Home > Communities & conservation > Plant Phenology at Mwamba Nature Trail

A Rocha Kenya’s Mwamba Conservation Centre boasts of the great diversity in flora and fauna that surrounds the area. The Mwamba Nature Trail is one of these gems well known to host numerous species of birds, butterflies, beetles, lizards, and even the syke’s monkey among others. However, for those with a keen eye, animal life is not the only attraction in this area. 

Mwamba Nature Trail entry

The trail begins at a small gate within the centre. One notable feature as you enter is the abundance of forest undergrowth that meets the eye. Numerous trees are marked with metal or plastic plates depicting the type of tree, it’s scientific and local names as well. Kirao, research scientist at the centre, Explains that the plant tags are what they use to identify different species in their weekly plant phenology data recordings.

Tags such as these show the local and scientific names of the trees

Plant phenology is defined as the study of the periodic plant cycle events and how factors such as climate, weather conditions and pollinators affect its distribution, flowering patterns and survival in an area. Every week Kirao and his team go round the trail, armed with spreadsheets and binoculars, analyzing and recording the different characteristics of the plants at a given time. These characteristics range from the budding, flowering and fruiting rates of a species of plant at a given time and the duration it takes to the next cycle as well as the pollinators involved in the process.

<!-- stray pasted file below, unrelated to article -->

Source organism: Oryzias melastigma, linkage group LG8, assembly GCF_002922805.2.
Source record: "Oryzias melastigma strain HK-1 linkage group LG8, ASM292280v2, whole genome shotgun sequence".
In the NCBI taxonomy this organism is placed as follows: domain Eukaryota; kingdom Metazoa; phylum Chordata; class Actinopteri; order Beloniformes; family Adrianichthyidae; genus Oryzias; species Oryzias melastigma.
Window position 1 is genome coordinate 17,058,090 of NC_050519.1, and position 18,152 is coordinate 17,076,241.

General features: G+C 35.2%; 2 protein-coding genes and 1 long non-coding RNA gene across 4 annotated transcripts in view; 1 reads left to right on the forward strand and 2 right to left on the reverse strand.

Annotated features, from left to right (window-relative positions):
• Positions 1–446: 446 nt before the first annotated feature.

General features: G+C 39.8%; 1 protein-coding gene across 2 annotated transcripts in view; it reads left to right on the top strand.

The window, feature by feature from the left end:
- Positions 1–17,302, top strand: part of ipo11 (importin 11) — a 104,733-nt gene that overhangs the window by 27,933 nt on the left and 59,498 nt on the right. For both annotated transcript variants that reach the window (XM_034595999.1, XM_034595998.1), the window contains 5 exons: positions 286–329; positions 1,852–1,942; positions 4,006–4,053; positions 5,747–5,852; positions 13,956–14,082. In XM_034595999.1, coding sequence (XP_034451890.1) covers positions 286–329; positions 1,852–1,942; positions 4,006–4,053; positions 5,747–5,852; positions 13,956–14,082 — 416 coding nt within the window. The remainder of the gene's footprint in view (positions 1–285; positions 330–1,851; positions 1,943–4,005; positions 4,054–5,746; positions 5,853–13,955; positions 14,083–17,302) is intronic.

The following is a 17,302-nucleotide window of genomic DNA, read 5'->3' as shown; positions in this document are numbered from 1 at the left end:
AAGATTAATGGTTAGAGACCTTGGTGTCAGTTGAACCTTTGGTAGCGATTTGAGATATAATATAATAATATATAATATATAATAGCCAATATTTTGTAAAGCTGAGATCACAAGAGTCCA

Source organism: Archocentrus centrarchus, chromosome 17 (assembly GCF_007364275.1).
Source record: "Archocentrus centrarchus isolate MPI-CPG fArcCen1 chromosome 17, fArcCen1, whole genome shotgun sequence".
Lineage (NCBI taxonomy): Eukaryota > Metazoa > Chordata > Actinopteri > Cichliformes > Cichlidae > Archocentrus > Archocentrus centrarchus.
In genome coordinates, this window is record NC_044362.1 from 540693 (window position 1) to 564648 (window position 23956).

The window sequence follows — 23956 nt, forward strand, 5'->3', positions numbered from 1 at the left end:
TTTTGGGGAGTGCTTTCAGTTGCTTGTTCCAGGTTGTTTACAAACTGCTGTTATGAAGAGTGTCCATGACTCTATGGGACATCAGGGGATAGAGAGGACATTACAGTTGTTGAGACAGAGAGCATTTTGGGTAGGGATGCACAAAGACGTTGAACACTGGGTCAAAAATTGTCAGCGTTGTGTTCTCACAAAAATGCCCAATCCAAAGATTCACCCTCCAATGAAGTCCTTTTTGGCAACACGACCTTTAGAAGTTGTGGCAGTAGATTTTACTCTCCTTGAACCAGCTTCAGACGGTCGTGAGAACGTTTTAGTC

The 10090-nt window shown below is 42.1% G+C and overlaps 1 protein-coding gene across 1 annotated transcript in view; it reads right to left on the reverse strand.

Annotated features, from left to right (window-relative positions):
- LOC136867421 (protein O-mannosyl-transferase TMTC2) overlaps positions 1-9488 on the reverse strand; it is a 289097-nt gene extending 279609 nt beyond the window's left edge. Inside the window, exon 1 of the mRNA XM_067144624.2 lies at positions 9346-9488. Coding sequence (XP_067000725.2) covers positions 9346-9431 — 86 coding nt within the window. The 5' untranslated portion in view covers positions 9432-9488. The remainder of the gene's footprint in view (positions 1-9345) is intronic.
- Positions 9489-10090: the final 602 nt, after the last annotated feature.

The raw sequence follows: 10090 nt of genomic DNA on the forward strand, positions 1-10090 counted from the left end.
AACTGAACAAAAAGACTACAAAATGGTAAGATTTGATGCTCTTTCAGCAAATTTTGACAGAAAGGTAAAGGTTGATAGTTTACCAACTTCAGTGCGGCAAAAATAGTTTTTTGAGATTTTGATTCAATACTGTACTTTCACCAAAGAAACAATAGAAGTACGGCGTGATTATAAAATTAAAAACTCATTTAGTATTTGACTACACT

Kirao leads a plant phenology study session

“It is a time-consuming process that requires patience and a keen eye to detail. To get accurate results, data is collected over many months, even years for some. Over time, we are able to know the well-being of a plant in a certain environment, predict the times when seeds can be collected for replanting, which animals aid in dispersal of the seeds and the pollinators present at each type of tree”, Kirao explains. “We also teach communities on the importance of certain birds, butterflies and monkeys which could be mistaken as pests but are actually seed dispersal agents and pollinators aiding in the growth of the natural forests”.

This study further drives A Rocha Kenya’s conservation efforts to greater heights. By educating the local communities and engaging them in tree planting activities, the redemption of the East African Coastal forests is underway and steadily gaining momentum.